The legend of “For Y’ur Height Only”

In the annals of cheap B grade movies, Weng Weng is the super spy to emulate.


Like Clint Eastwood he shoots off his gun more than his mouth, carries hackneyed miniaturized gadgets better than Bond, lands cracking kung fu round house kicks à la Bruce Lee and unwinds by out-thrusting John Travolta’s disco moves in a white polyester suit.

Weng Weng as the Chihuahua sized Agent 00 stands all of 3 inches short of 3 feet. You read it right; he’s 2’9″ tall. And he makes an entry as grand as that of Amitabh Bachchan in “Trishul”. Even more memorable.


At the end of a mission, this lean, mean fighting machine leaves behind a body count that makes Rambo seem like an incontinent choir boy with a toy gun.




He leaps off rooftops…



….lands nut cracking flying kicks…



…and hits the bull’s eye every time; all this while sporting a beatific smile straight out of a mythological TV serial.


With a God created face that only a parent could love,


…the ladies can resist only so long before succumbing to his charm: Weng is a Full on chick magnet.




Stating the obvious, “For Y’ur Height Only” (1981) is a James Bond parody (title inspired by “For Your Eyes Only” released the same year) with a liberal dose of the Weng aura.

For anyone weaned on classical cinema, watching a film so guileless and primitive will surely lead to a seismic disturbance in your cultivated aesthetics.

Weng looks into the camera and waits for direction so routinely it appears he isn’t even aware of a feature film being shot as opposed to a home video. Consistent with its erratic editing, pitiable production values, non-existent acting and dubious dubbing this gem selects itself for requisite viewing for “Bad Movie Night”; but it’s not about that at all.


Afflicted with a genetic condition termed as primordial dwarfism, Weng Weng (christened Ernesto de la Cruz) was born in 1957 and miraculously lived to see his first birthday as the divine ink went into overdrive while writing his future to compensate him for his physical inadequacies.


He trained to become a skilled martial artist and landed bit parts in Fillipino films which by the 1970’s had become the far eastern Mecca of schlocky, exploitation cinema peddling nudity and violence.


This study of this genre has recently been researched and chronicled in the documentary Machete Maidens Unleashed.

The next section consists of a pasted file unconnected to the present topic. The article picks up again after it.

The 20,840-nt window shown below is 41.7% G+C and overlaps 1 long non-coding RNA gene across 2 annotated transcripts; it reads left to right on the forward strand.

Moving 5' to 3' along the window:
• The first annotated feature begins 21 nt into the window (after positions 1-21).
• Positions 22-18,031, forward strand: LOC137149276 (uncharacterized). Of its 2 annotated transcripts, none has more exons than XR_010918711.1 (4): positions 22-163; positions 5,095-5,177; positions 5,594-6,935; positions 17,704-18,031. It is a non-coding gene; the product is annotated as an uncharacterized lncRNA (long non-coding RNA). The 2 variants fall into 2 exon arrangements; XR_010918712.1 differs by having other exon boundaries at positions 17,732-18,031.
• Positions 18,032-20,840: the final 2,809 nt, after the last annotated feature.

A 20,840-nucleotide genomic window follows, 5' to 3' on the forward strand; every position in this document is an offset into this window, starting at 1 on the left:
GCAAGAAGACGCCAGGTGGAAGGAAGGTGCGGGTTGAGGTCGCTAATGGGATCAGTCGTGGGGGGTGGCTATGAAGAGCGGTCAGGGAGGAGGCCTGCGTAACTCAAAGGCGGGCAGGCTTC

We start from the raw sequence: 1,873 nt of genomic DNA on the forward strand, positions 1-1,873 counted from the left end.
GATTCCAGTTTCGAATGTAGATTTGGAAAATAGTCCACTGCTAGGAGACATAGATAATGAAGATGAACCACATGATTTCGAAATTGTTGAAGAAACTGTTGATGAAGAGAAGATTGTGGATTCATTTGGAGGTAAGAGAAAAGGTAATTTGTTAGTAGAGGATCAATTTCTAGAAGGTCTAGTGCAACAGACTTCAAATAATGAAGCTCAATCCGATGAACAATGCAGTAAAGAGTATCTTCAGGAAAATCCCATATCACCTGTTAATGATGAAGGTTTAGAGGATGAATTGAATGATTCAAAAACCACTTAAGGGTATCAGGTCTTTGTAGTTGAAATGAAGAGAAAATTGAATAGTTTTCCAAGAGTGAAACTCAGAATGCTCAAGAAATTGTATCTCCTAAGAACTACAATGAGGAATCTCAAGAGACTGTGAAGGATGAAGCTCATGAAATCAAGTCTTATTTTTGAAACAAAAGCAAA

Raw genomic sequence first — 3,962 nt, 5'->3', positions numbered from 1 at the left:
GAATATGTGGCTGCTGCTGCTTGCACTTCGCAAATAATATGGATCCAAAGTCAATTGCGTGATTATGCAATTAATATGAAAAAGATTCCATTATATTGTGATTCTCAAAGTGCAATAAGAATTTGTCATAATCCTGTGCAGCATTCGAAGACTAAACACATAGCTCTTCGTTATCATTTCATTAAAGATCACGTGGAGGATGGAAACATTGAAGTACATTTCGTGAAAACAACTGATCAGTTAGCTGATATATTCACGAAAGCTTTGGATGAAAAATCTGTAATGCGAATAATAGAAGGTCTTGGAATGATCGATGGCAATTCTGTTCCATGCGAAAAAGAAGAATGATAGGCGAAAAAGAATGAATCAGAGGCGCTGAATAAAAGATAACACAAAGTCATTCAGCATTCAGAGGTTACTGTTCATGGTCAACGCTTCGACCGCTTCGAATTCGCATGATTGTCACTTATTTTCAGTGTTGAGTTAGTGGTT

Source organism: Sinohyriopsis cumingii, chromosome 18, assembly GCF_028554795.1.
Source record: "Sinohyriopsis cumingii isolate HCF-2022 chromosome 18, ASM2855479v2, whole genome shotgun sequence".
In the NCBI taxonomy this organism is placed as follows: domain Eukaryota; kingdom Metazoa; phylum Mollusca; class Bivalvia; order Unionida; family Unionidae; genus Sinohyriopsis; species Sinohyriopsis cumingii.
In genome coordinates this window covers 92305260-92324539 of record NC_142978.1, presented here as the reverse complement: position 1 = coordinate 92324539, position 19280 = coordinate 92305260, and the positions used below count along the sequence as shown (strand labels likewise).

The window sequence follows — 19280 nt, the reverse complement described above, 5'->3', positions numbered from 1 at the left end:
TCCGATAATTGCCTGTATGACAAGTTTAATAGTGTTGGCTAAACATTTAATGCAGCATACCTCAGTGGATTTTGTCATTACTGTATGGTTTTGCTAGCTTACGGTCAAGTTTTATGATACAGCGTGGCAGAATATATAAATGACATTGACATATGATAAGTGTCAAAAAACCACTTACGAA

Machete-Maidens-Unleashed Poster

For Your Height Only launched Weng into the rarified atmosphere of super-stardom. Articles, interviews, TV appearances and luncheons with the President, he was made an honorary Philippine Secret Agent and presented with a custom-made .25 caliber pistol. He became the toast of the 1982 Manila Film Festival after which his legend grew from Uganda to Iceland.


The central premise of the film revolves around the drug lord Mr. Giant and his goons kidnapping an American scientist who has just landed in Manila with the formula for the apocalyptic sounding “N-Bomb”.

A series of banal cliches follow; shootouts and occasions to use his gadgets including the X-ray glasses gleefully tested on office secretaries…


…a killer pen, a poison detector ring and remote-controlled lethal flying hat.


All the stunts were performed by Weng including wheeling down a rope from a Ferris-wheel and being tossed around mid air with a jet pack on his back.


Being a brave-heart, if you can wager why the villain wants the formula (myriad of choices) and who stands in his way (ahem!), you have pretty much solved the puzzling plot till it hits you; it’s not about that at all.

It’s all about Weng, the hero with the “can do” spirit, with whom physiology has been brutal by running roughshod over his aspirations as a ‘normal’ person. He is the champion who refuses to acknowledge his short-comings and plays the action hero just as normally as Akshay “Khiladi” Kumar would.

the legend of weng weng

Weng is the patron saint of less than mediocre mortals who, in all innocence, are ravaged by inherited mutation and birth defects. He actuates the inspirational possibility to excel in the face of fate decrying otherwise.

The pint-sized dynamo challenged all and won; in life as in film.

He was truly destiny’s child. Weng died in 1992, aged 34. The Weng magic was all about believing in yourself.

It’s a shame it took me so long to discover him.


You can also check out “The search for Weng Weng”, a documentary by Andrew Leavold.


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